My 5yo didn’t eat his sandwich at lunchtime today, so he was obviously extra hungry after school. First, he told me he ate it and when I showed it to him in the bag he said: “that’s nothing.” So I said, “that’s what you have to eat, nothing else until dinner.” He chose to finish his goldfish crackers – all 6 of them. Fine.
He circled back for more snacks so I said: “finish the sandwich.” Initially, he didn’t want to eat it because he said he doesn’t like the meat in it. Alright, I hear that, but he has been eating it so I’m not just going to let that slide. If I do I risk it becoming a trend, “all I have to do is say I don’t like it and I get out of eating it.” I pushed back. Eventually, he took it and showed it to me as he took a bite. Perfect! Then he quietly wanders out of the room for a minute. When he returns he proudly tells me that he ate it all really quickly!
Duh! “Did you put it in the garbage?… Tell me the truth.” Read More »
I saw this poster on Facebook and thought it was worth sharing, but as I prepared to re-post it I thought that I’d put my spin on it, because maybe I have some OK enough ideas.
Go outside and kick sometime – preferably a ball so you don’t break anything important, like your foot, or anything else that would mean you need to calm down all over again.
Go outside and run somewhere – best to a place where you can actually return from (instead of a dangerous area). Also, only if you can actually run.
Go into your room and punch your pillow. Close the door first so no one sees you as they may not understand. Also, ensure your pillow isn’t close to anything harder than your fists or you’ll need to calm down all over again when your tiny hand bones crack against the bed frame.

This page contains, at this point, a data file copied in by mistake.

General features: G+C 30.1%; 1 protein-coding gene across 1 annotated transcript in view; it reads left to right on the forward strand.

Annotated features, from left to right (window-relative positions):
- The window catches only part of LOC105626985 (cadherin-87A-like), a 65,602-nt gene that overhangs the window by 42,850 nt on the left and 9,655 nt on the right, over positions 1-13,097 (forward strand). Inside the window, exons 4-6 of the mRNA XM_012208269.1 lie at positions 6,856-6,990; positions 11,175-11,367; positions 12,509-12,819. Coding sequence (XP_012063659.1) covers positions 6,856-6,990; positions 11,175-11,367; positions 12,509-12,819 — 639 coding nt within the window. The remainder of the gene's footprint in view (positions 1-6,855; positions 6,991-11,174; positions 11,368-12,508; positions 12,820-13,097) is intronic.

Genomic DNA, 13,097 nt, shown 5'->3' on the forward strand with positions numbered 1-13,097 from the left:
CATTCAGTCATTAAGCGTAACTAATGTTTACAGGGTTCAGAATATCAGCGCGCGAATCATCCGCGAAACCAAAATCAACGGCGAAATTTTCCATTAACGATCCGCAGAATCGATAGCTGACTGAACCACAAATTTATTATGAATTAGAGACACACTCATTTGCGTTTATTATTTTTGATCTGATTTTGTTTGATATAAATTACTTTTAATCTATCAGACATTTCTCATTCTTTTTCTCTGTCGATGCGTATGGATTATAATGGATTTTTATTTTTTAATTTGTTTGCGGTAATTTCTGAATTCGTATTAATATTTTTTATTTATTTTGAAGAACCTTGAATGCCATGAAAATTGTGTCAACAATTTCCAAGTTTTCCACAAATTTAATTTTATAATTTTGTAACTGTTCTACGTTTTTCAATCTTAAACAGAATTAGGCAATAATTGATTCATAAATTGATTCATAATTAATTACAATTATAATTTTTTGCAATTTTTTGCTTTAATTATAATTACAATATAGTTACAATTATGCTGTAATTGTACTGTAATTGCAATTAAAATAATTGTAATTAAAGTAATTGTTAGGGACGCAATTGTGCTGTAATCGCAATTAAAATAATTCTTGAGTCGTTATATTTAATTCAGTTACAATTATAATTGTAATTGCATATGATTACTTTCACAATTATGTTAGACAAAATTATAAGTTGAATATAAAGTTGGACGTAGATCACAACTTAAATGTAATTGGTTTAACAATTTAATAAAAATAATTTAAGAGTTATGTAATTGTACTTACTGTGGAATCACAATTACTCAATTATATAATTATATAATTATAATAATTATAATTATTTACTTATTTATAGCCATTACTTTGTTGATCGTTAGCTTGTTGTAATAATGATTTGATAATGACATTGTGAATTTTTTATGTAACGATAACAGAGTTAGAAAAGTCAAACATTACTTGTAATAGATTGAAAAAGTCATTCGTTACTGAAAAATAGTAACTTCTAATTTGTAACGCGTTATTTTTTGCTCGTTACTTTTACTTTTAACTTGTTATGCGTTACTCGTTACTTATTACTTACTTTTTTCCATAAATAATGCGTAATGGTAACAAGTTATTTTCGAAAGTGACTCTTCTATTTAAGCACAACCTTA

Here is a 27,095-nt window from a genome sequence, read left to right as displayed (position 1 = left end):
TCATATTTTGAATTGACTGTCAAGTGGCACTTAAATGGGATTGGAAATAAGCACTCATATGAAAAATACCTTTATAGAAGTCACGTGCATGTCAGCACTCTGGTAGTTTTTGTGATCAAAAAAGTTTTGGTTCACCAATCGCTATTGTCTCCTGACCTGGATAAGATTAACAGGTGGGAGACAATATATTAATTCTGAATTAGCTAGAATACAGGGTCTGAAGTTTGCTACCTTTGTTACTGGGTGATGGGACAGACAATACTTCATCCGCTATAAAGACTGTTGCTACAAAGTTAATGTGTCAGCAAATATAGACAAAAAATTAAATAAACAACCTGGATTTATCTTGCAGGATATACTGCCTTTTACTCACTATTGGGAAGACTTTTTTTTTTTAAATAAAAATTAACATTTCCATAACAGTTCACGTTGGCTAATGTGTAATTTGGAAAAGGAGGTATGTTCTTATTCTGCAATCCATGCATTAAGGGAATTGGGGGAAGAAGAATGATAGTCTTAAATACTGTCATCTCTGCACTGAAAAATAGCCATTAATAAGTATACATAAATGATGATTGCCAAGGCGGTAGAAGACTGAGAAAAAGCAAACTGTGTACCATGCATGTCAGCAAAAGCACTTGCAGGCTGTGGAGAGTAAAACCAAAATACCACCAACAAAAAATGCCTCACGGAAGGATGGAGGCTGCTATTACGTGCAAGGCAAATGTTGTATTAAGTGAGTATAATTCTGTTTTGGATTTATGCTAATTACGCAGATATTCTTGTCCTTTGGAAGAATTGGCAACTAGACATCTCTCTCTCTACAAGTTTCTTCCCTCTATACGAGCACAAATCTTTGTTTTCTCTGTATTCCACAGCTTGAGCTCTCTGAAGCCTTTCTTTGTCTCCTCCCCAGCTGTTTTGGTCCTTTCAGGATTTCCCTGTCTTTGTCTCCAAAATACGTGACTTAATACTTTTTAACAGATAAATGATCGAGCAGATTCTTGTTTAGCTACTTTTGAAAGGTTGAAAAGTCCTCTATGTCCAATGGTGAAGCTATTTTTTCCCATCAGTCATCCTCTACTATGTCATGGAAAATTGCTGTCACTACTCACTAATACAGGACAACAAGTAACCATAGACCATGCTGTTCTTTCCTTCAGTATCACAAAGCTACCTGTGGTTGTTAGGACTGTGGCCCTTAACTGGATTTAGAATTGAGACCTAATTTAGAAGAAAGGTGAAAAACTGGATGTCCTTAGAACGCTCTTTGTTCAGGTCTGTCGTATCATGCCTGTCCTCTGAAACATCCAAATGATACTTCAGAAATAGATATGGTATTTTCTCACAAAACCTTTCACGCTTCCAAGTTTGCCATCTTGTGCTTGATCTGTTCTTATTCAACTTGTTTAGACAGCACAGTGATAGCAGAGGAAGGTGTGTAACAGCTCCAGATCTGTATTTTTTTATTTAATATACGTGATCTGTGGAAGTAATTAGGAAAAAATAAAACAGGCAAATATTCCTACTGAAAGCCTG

Listen to music that you already know relaxes you, rather than music that gets you pumped up. That means, no angry music, or sad music either. Keep the volume decent because excessive loudness is likely to have the opposite effect.
Close your eyes and imagine a calm place. Try to image the smells, sounds, feelings, tastes as well as how it looks. The more senses you put on it the more effective the visualization will be.
Draw a picture of what’s bothering you, but draw it quickly and with limited effort. Once you’ve done that, crumple it up and throw it away. Then draw something that is not part of what is bothering you. Put more effort into this one, and then show it to someone whom you know will appreciate it. If you go to the wrong person you will probably have a new reason to need calming.
Write a letter to your future self. Tell your future self all the reasons you’re upset right now, and how you got there. When you’re done with that, tell your future self something funny, or silly because later, when your future self (you) reads it they’re going to appreciate your younger self’s humor.
Read a book that you’re into. If you’re not into a book at the moment, read a book that you think you’d like. If you can’t do either, try something else on this list.
Talk to someone whom you know cares about you. Before you start, tell them that you are just letting your feelings out (venting) and that you’re not looking for advice this time. This will prepare them, letting them know how to handle the situation. It’s relieving to be able to let it all out without fear of judgement or correction.
Ask someone whom you know cares about you for a hug. Sometimes the best way to do that is to say, “I need a hug,” and then open your arms to them. It takes a special kind of mean to refuse a hug to someone in need.